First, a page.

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If your family uses any combination of desktops, laptops, and mobile devices, you need a home wireless — or “WiFi” — network. WiFi is short for wireless fidelity and just about any mobile device or current-gen PC lets you configure and use wireless technology. If you want to learn how to create a WiFi network, check out these few simple steps.
Learn How to Create a WiFi Network
Step 1: Make a Plan
According to a tip sheet released by the Wi-Fi Alliance, the first thing you need is a plan. Start by determining what kind of devices, and how many, to connect to your wireless network. For most users, this is a combination of desktops, laptops, and mobile device in a household. Once you have a rough number, decide what kind of network you prefer: peer-to-peer or base station. All wireless devices support peer-to-peer networking, but bandwidth and signal strength is limited. Because peer-to-peer uses WiFi technology embedded in each device, rather than a central unit with a radio signal booster.
If you plan to use three or fewer devices in close proximity, a peer-to-peer network is fine. Base stations function as central connection points for all your wireless devices. This approach helps the network cover an entire house. When using a base station, consider an access point or gateway. A gateway works when needing wireless connections. An access point makes sense when needing both wired and wireless connections.
Step 2: Get WiFi Equipped
Mobile devices such as smartphones and tablets typically come with built-in wireless functionality. However, some older laptops and desktops only offer wired connection ports. If needed, purchase either WiFi network adapters which typically connect to a USB port. Simply install the necessary software and you’re ready to go.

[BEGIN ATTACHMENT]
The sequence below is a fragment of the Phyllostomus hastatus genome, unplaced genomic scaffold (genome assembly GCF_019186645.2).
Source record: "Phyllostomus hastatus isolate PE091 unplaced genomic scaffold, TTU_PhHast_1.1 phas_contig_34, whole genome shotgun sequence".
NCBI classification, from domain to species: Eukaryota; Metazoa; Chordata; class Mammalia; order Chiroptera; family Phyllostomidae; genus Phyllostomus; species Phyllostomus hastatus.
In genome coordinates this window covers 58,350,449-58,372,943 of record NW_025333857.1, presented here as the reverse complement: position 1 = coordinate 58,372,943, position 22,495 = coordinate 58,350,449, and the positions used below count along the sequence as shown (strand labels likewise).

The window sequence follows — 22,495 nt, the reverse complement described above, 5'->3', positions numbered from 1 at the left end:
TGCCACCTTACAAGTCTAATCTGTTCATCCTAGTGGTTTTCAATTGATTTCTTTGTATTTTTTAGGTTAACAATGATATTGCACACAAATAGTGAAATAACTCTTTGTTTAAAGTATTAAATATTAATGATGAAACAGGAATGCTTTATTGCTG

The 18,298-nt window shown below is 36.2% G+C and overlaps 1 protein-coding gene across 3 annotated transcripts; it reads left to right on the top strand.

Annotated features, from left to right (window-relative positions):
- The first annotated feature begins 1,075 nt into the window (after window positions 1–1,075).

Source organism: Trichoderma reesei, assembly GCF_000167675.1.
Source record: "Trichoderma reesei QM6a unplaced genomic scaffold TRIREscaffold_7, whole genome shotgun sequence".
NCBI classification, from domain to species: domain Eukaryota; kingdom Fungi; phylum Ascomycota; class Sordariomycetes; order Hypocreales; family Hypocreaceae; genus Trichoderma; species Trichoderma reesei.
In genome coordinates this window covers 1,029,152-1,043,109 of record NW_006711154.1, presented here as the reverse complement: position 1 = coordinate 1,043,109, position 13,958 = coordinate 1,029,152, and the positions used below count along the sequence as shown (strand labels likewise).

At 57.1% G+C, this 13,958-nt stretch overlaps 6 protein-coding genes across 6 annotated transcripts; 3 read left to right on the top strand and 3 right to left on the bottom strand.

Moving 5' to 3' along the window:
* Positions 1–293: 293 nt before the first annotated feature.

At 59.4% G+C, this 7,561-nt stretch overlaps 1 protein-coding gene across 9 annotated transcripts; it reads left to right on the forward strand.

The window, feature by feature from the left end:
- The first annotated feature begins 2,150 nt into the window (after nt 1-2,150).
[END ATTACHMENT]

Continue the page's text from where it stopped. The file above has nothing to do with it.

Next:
When all of your devices are WiFi-ready, you need to determine how much bandwidth your network needs. Check your bandwidth with a speed test to find out. A standard 802.11b WiFi network provides 11 Mbps of bandwidth in total, but bear in mind that number is shared among all users.
If everyone in the house uses the network to send emails and browse the Internet, no problem. However, if your family enjoys streaming HD movies or playing online video games, consider a 802.11a or 802.11g access point. These offer 54 Mbps of bandwidth. Routers and gateways state on the box which types of networking they support. Many support all three.
Step 3: Secure Your WiFi Network
Once you’ve purchased and installed your access point, you need to secure the network. Note the access point connects to the Internet via an Ethernet cable, then broadcasts a radio signal detectable by any WiFi devices.
To secure the network, consult the router or gateway manual and find out the default IP address. Navigate to this address using your Web browser. Enter the username and password as required. It’s usually “admin” for the username and in many cases no password is needed.
This gives you access to the router or gateway’s administrator menu. Use the menu to enable WPA2 encryption to keep your Web traffic safe. Also change the default name of your network to something other than the router’s name and model number. Finally, create a strong password to authenticate users.
Remember, families use PCs, laptops, tablets, and smartphones in equal measure. So leverage this information to learn how to create a WiFi network, both for ease of access and device flexibility.
Photo credit: Wikimedia Commons
Paul Williams brings a wide range of experiences to his writing. He worked extensively in technology, as a software engineer, technical writer, and now a technology writer. Known as the leader of one of the top American Spacerock bands, his forward-looking music continues to be heard all over the world.